A Greek Fisherman brings an Atlantean Princess back to her homeland which is the mythical city of Atlantis. He is enslaved for his trouble. The King is being manipulated by an evil sorcerer...
See full summary »
One by one members of a special project team are being killed by telekinesis - the ability to move things with the power of the mind alone. The race is to determine which of the remaining team members is the murderer and to stop them.
Charlie's ex-wife disappears, and he travels to where she grew up--a rural town in the Midwest--to look for her. But, surprisingly, nobody knows about her or any of her many relatives, the ... See full summary »
Private Meredith Bixby is so out of step in the Army that his six weeks of planned basic training has now stretched to 17 months. After he loses a tank, WAC Major Shelton, a psychologist, ... See full summary »
A Greek Fisherman brings an Atlantean Princess back to her homeland which is the mythical city of Atlantis. He is enslaved for his trouble. The King is being manipulated by an evil sorcerer who is bent on using a natural resource of Atlantis to take over the world. The Atlanteans, or rather the slaves of Atlantis, are forced to mine a crystalline material which absorbs the suns rays. These crystals can then be used for warmth. The misuse of science has created weapons out of the crystals that can fire a heat ray to destroy whatever it touches. Written by
In addition to his credited narration, Paul Frees, without additional credit, dubbed the voices of three actors: An unknown appearing briefly as a messenger, and both Wolfe Barzell and Edgar Stehli, who played the fathers of the hero and heroine respectively. See more »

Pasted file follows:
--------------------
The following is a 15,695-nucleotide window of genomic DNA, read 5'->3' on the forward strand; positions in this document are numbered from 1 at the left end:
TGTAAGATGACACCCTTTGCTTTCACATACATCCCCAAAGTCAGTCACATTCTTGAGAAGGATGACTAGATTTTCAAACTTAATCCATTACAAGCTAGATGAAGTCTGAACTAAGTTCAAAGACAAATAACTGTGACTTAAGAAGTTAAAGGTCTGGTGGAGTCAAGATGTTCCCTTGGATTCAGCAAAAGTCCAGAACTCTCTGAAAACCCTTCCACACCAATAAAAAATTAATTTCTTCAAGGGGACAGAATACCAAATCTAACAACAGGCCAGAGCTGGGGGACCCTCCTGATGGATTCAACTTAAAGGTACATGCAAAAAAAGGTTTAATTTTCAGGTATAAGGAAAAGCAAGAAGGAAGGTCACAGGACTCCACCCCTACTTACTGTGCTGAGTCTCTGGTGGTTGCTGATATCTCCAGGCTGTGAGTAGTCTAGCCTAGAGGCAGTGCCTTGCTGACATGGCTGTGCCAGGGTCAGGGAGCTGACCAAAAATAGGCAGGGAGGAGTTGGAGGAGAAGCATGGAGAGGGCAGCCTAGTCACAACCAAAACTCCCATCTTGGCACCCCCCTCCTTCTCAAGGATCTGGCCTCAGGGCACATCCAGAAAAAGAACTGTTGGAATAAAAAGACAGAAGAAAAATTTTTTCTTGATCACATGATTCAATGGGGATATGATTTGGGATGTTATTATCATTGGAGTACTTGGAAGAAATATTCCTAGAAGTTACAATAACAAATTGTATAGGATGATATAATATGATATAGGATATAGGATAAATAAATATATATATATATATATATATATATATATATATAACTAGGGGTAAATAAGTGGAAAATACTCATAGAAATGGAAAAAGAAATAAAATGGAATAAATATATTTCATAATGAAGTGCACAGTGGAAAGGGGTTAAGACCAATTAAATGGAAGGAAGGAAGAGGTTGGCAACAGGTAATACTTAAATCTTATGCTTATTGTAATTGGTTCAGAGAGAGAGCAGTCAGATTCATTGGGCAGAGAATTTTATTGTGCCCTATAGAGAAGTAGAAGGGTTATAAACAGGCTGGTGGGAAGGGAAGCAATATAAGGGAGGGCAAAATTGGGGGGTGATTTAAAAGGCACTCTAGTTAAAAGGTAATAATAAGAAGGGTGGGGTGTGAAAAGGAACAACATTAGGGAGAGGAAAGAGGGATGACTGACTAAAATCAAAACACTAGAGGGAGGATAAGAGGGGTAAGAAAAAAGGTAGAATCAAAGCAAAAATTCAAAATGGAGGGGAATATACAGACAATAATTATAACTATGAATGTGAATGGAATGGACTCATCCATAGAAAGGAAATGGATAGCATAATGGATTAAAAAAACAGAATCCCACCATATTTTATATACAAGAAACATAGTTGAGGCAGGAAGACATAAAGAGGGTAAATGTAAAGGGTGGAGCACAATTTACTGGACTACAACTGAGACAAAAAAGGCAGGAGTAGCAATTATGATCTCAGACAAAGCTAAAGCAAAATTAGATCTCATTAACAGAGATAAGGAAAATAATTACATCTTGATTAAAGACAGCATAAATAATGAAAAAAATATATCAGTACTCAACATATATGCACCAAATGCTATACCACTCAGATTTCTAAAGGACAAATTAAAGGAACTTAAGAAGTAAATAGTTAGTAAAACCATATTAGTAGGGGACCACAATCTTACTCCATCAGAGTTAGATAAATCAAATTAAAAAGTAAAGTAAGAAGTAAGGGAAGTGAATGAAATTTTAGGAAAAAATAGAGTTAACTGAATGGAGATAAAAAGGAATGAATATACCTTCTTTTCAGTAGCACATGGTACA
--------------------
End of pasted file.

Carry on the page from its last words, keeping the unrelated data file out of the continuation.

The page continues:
After the rescue of Antilla, Demetrius asks her from where she came. She answers that her land is "beyond the Columns of Hercules". But in time of Atlantis (9000b.C) Hercules hasn't done this job or even has been born (1500 to 1200b.C) See more »
Atlantis is gone. But free men, *wiser* men, carried the culture from the mother empire to the four corners of the earth.
See more »
For once in his life, Paul Frees gets an on-screen credit for a voice-over job, the narration in the opening and closing sequences. Strangely, he is billed not in the cast list, but in the technical credits. See more »
I agree that this is not one of George Pal's stronger efforts, but it does have merit. The sinking of Atlantis at the conclusion still looks good today even though some of the shots of the burning city were taken from "Quo Vadis."
Near the end of the film Russell Garcia's music repeats an easily remembered motif from his "Time Machine" score.
Edward Platt's performance as High Priest Azor is one of the best in the film although I kept expecting someone to call him "Chief."
The writing is a little stiff as it always seems to be in these ancient times epics. The only real awkward moment is the bizarre chant the slaves recite as they twist the giant drill in order to speed the eruption of the volcano.
Very colorful sets and costumes along with the usual amount of special effects mayhem you would anticipate from George Pal. The lead f/x man was A. Arnold Gillespie who worked on "The Wizard of Oz" and "Gone With the Wind." The miniature sets and explosions are especially good.
An overlooked, above average spectacle from one of the best showmen working in Hollywood at the time.
21 of 23 people found this review helpful.
Was this review helpful to you?